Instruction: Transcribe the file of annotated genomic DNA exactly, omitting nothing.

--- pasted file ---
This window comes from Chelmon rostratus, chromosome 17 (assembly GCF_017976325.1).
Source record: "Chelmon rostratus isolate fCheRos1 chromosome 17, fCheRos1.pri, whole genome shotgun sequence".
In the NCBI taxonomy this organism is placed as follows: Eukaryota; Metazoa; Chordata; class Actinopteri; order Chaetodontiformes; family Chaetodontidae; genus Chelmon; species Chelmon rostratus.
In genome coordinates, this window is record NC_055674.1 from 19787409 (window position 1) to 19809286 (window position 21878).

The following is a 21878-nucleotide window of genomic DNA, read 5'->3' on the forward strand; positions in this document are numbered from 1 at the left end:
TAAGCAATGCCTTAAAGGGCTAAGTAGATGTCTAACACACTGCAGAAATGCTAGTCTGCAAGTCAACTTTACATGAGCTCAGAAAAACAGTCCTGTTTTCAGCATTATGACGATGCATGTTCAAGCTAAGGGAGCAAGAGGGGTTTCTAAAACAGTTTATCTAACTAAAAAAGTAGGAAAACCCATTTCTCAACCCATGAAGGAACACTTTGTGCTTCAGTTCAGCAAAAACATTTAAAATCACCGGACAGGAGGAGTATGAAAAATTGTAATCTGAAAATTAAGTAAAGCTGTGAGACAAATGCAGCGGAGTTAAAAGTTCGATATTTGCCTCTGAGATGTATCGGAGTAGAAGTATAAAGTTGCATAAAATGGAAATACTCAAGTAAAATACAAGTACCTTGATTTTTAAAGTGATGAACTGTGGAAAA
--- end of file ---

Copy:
This window comes from Chelmon rostratus, chromosome 17 (assembly GCF_017976325.1).
Source record: "Chelmon rostratus isolate fCheRos1 chromosome 17, fCheRos1.pri, whole genome shotgun sequence".
In the NCBI taxonomy this organism is placed as follows: Eukaryota; Metazoa; Chordata; class Actinopteri; order Chaetodontiformes; family Chaetodontidae; genus Chelmon; species Chelmon rostratus.
In genome coordinates, this window is record NC_055674.1 from 19787409 (window position 1) to 19809286 (window position 21878).

The following is a 21878-nucleotide window of genomic DNA, read 5'->3' on the forward strand; positions in this document are numbered from 1 at the left end:
TAAGCAATGCCTTAAAGGGCTAAGTAGATGTCTAACACACTGCAGAAATGCTAGTCTGCAAGTCAACTTTACATGAGCTCAGAAAAACAGTCCTGTTTTCAGCATTATGACGATGCATGTTCAAGCTAAGGGAGCAAGAGGGGTTTCTAAAACAGTTTATCTAACTAAAAAAGTAGGAAAACCCATTTCTCAACCCATGAAGGAACACTTTGTGCTTCAGTTCAGCAAAAACATTTAAAATCACCGGACAGGAGGAGTATGAAAAATTGTAATCTGAAAATTAAGTAAAGCTGTGAGACAAATGCAGCGGAGTTAAAAGTTCGATATTTGCCTCTGAGATGTATCGGAGTAGAAGTATAAAGTTGCATAAAATGGAAATACTCAAGTAAAATACAAGTACCTTGATTTTTAAAGTGATGAACTGTGGAAAA